As shown in Figure 3, guest halt polling technique implements polling in the guest even before control is handed over to the VMM. The guest idle halt polling parameter enables the vCPU to wait for a period (i.e., polling) when it is idle, delaying the execution of HLT instructions. If the business process on the vCPU is woken up during the short waiting time, subsequent scheduling is not required. The technique guarantees performance with a small marginal cost. At the same time, the technique uses an adaptive algorithm. This ensures that the additional cost generates effective benefits (performance improvement), so that guest idle halt polling can not only solve the performance problems of special scenarios, but also ensure that performance recovery will not occur in general scenarios. guest_halt_poll_ns is a hard limit of the guest idle halt polling technique. We recommend configuring the interval time reasonably according to the frequency of workload sleep and wake-up. The five parameters guest_halt_poll_ns, guest_halt_poll_allow_shrink, guest_halt_poll_grow, guest_halt_poll_shrink, and guest_halt_poll_grow_start are used to adjust the adaptive algorithm. These five parameters are optimally tuned for Android and Crostini (Linux VM) workloads to obtain significant performance and power savings by reducing VM exits due to HLT events.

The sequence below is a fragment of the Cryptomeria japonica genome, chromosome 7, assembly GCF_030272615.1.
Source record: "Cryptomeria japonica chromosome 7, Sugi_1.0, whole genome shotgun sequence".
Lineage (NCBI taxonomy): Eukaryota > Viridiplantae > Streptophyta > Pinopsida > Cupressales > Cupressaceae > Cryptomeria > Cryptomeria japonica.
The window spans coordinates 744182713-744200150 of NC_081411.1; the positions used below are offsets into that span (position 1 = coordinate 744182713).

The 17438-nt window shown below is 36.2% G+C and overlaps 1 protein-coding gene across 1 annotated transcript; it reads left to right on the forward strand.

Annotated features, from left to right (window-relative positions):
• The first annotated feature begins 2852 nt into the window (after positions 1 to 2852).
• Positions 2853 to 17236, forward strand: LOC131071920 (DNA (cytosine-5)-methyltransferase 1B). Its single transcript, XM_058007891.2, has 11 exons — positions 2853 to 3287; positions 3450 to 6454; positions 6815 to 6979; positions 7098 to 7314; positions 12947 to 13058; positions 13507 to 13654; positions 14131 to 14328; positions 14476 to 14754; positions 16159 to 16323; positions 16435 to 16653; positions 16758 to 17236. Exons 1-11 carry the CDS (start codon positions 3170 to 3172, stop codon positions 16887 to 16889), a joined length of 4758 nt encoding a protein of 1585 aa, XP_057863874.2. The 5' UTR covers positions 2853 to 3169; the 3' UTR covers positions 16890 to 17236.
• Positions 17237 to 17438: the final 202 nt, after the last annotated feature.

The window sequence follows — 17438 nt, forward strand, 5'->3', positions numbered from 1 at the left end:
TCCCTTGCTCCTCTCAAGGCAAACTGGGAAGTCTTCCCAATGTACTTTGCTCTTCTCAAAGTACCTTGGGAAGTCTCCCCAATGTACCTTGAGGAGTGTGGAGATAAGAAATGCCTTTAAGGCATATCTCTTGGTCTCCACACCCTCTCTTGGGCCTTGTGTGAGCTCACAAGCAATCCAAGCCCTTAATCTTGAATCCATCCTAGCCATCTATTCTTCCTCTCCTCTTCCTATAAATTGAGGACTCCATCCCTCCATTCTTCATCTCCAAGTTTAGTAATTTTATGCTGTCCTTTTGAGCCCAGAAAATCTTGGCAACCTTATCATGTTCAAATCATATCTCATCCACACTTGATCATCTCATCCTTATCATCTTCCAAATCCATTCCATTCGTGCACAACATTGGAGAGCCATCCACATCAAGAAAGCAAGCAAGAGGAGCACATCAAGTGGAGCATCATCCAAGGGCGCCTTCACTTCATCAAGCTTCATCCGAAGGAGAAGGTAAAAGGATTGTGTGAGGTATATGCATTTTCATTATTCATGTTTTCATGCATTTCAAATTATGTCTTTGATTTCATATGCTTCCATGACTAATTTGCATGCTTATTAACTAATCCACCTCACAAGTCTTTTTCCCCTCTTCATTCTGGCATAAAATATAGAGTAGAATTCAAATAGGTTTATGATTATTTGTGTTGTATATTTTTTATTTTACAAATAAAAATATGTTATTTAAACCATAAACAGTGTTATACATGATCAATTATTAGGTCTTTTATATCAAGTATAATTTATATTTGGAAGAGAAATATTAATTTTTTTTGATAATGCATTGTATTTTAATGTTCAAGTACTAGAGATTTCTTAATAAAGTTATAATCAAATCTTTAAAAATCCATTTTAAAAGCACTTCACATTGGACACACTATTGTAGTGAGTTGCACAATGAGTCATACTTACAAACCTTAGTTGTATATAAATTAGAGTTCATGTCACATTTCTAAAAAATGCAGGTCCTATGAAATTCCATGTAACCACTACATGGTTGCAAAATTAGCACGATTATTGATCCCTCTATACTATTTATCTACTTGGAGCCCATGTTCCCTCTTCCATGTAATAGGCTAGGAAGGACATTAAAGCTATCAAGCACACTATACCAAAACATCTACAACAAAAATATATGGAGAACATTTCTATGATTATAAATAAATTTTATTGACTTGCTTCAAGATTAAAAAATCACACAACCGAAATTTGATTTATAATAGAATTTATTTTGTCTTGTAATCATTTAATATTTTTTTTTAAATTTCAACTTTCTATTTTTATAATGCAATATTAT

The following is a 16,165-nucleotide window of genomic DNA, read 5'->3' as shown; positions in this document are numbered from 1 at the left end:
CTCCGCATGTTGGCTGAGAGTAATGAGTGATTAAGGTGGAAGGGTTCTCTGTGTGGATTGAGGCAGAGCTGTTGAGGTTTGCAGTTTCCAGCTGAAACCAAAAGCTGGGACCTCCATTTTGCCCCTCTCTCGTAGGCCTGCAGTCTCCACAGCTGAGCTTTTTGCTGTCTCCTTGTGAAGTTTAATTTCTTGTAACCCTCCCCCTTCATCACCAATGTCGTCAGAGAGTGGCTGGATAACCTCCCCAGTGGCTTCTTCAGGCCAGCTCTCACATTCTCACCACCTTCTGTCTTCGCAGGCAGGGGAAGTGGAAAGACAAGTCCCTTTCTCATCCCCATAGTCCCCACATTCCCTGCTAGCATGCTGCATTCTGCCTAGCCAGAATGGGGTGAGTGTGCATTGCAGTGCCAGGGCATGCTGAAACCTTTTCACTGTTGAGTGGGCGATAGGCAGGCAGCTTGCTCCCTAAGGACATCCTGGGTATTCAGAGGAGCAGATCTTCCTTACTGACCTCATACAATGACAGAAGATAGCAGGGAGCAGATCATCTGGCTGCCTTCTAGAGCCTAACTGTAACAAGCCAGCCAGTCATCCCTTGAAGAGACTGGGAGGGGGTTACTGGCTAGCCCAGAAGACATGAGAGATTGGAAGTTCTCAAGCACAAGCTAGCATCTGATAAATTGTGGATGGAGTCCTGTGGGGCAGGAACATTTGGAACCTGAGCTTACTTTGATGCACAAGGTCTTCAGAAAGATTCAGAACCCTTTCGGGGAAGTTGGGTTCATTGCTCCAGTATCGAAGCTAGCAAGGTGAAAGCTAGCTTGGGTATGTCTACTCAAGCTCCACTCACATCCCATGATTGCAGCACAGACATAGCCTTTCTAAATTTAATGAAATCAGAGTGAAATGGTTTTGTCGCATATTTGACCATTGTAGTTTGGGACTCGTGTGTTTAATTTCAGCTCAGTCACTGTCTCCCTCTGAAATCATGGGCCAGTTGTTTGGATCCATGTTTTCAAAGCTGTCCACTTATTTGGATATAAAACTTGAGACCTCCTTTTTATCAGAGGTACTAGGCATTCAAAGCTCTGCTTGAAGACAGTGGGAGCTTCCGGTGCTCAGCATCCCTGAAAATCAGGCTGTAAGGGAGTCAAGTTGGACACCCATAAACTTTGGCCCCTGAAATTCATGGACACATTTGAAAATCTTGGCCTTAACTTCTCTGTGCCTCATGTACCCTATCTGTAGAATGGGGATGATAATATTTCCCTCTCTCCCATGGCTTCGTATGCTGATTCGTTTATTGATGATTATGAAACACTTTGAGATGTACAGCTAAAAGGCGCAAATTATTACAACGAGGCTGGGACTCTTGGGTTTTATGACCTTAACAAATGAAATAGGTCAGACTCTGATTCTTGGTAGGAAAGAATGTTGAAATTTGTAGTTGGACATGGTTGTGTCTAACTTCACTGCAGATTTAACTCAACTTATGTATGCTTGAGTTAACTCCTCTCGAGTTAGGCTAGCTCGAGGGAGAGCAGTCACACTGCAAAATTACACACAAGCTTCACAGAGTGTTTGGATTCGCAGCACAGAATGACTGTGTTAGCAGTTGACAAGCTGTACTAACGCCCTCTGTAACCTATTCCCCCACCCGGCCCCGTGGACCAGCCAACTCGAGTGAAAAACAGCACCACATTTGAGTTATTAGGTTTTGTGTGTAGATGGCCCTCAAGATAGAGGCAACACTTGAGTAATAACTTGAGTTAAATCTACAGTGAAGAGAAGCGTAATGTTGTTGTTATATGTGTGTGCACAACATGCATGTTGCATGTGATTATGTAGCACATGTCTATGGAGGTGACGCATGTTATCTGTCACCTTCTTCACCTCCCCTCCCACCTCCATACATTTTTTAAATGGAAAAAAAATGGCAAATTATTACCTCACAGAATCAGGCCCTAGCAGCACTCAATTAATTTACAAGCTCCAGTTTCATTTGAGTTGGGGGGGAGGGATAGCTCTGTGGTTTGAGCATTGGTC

Our evaluation platform is an Asus Chromebook. It uses an 11th Gen Intel® Core i7-1165G7 @ 2.80GHz processor with 8 cores. The processor base frequency is 2.8 GHz and can reach up to 4.7 GHz in Turbo mode. The memory available in the device is 16 GB. ChromeOS version R93 with Android R is loaded on the device. We have ensured that Internet Speed Test is executed before collecting the data to confirm the internet bandwidth is the same while executing the tests. The apps are side loaded to the system and tests are applied. For all performance and power assessment, a median of three iterations is used with variance removed.